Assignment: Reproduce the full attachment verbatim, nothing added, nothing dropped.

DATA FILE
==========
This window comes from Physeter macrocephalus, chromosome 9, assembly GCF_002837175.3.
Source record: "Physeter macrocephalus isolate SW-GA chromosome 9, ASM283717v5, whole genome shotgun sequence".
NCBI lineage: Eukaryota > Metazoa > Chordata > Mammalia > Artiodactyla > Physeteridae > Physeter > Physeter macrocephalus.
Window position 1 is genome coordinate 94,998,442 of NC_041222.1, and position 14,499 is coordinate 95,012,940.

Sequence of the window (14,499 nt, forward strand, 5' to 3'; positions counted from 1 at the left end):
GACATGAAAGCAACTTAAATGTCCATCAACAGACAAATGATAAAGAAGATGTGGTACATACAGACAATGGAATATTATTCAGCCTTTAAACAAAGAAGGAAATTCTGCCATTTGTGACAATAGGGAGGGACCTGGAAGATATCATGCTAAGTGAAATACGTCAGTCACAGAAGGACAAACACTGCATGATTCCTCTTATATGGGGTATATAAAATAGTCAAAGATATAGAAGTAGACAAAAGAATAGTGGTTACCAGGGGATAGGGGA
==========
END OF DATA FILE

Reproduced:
This window comes from Physeter macrocephalus, chromosome 9, assembly GCF_002837175.3.
Source record: "Physeter macrocephalus isolate SW-GA chromosome 9, ASM283717v5, whole genome shotgun sequence".
NCBI lineage: Eukaryota > Metazoa > Chordata > Mammalia > Artiodactyla > Physeteridae > Physeter > Physeter macrocephalus.
Window position 1 is genome coordinate 94,998,442 of NC_041222.1, and position 14,499 is coordinate 95,012,940.

Sequence of the window (14,499 nt, forward strand, 5' to 3'; positions counted from 1 at the left end):
GACATGAAAGCAACTTAAATGTCCATCAACAGACAAATGATAAAGAAGATGTGGTACATACAGACAATGGAATATTATTCAGCCTTTAAACAAAGAAGGAAATTCTGCCATTTGTGACAATAGGGAGGGACCTGGAAGATATCATGCTAAGTGAAATACGTCAGTCACAGAAGGACAAACACTGCATGATTCCTCTTATATGGGGTATATAAAATAGTCAAAGATATAGAAGTAGACAAAAGAATAGTGGTTACCAGGGGATAGGGGA